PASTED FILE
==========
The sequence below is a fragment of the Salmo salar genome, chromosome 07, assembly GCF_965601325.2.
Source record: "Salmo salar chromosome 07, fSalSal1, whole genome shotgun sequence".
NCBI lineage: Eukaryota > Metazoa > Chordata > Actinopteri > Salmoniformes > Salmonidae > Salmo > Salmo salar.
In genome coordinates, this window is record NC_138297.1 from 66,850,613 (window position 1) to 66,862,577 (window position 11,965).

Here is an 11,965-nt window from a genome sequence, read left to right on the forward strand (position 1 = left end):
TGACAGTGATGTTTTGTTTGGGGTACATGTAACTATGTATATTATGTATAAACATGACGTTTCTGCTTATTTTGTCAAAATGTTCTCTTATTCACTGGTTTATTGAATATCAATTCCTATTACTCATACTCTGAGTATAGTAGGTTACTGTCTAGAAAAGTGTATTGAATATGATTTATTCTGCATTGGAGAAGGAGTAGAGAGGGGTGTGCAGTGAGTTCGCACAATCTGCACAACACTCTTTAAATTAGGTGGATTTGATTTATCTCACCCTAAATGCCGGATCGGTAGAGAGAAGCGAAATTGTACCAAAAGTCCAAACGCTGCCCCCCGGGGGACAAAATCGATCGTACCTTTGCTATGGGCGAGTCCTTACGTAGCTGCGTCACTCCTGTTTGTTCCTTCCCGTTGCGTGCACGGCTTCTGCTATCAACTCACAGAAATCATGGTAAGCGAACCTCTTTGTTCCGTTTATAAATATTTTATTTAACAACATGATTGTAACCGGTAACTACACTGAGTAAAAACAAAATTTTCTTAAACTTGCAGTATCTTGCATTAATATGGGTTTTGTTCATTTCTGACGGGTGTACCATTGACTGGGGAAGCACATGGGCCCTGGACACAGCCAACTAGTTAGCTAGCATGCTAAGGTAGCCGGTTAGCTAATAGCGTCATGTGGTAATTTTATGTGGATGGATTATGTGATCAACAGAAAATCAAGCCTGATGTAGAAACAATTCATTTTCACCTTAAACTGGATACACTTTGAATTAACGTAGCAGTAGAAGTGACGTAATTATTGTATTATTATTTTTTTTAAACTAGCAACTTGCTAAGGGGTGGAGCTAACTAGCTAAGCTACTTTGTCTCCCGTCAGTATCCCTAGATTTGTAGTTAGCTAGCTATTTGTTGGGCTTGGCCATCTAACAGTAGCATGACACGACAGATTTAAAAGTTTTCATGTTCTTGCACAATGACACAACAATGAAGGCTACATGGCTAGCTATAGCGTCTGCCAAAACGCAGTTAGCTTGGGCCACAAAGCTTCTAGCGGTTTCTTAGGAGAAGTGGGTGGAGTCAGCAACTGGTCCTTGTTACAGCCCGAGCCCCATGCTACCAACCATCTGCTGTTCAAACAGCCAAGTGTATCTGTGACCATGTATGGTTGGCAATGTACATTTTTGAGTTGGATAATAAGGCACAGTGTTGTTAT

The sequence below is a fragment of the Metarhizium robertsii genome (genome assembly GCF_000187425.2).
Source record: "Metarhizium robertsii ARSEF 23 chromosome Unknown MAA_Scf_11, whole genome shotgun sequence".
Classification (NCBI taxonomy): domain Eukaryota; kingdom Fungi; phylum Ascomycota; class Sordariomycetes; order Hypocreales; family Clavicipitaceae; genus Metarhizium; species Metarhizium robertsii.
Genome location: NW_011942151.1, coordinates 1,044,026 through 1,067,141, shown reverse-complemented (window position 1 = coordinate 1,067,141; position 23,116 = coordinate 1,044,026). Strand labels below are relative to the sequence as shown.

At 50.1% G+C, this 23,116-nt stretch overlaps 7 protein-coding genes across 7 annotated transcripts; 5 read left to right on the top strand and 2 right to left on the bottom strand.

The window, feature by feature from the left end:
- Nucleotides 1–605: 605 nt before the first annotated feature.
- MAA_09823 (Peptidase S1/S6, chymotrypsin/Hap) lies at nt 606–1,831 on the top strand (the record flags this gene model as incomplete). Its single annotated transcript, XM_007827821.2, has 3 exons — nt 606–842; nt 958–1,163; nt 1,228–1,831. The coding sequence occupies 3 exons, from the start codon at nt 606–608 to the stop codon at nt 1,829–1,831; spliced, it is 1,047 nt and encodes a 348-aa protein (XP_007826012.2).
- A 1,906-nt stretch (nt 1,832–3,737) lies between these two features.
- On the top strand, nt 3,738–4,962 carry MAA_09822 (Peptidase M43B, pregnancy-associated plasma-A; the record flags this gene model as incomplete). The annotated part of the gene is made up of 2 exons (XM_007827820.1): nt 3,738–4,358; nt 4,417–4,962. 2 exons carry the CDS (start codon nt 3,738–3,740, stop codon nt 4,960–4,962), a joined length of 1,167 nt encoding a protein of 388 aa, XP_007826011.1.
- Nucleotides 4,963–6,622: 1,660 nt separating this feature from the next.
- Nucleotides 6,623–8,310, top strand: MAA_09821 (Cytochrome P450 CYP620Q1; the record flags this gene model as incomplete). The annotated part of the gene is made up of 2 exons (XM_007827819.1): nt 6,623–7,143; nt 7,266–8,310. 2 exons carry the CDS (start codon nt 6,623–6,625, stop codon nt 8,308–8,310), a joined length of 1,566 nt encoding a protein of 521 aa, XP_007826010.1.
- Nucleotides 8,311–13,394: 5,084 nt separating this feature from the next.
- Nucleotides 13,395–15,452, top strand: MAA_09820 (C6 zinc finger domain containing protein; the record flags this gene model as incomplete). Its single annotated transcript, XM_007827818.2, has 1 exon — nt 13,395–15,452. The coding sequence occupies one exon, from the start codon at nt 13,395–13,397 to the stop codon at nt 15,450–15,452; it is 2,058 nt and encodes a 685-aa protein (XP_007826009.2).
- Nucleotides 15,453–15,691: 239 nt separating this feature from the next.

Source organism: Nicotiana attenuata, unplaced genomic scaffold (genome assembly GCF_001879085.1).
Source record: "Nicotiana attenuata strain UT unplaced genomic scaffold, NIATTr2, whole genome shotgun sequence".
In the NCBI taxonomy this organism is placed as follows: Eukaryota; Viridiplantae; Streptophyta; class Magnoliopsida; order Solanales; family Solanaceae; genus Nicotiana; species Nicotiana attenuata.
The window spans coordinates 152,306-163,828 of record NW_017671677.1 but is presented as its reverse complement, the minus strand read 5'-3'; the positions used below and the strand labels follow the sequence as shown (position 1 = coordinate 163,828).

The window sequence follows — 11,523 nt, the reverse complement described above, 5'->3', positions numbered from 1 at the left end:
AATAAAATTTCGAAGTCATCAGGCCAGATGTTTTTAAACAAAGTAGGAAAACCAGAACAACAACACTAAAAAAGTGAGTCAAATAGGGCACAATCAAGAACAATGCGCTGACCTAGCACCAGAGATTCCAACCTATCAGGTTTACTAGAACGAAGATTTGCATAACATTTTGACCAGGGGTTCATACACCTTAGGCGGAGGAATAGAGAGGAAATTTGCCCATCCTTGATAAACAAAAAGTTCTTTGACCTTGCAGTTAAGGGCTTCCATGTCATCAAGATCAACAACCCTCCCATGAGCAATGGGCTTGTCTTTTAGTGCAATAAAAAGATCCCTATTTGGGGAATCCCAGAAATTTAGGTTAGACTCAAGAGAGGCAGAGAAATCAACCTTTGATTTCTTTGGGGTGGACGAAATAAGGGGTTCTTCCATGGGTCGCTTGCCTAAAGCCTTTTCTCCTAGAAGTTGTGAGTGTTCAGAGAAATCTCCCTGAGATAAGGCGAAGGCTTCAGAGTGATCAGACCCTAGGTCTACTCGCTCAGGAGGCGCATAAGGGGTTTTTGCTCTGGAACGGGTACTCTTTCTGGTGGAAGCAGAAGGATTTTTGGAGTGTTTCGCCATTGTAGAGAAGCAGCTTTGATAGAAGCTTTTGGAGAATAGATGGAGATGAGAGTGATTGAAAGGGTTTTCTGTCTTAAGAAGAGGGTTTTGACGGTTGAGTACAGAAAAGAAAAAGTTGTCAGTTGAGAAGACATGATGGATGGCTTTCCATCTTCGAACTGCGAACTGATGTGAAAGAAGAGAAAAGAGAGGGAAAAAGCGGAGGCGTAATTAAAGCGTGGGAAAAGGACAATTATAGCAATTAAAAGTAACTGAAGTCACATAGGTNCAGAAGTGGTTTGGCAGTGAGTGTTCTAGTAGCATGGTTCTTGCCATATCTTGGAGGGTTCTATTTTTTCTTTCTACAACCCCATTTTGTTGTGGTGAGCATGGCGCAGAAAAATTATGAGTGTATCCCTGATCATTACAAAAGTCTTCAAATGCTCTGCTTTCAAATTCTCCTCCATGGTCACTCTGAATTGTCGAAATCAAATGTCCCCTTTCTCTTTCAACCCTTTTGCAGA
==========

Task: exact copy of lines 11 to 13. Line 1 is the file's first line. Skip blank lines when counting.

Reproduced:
At 50.1% G+C, this 23,116-nt stretch overlaps 7 protein-coding genes across 7 annotated transcripts; 5 read left to right on the top strand and 2 right to left on the bottom strand.

The window, feature by feature from the left end:
- Nucleotides 1–605: 605 nt before the first annotated feature.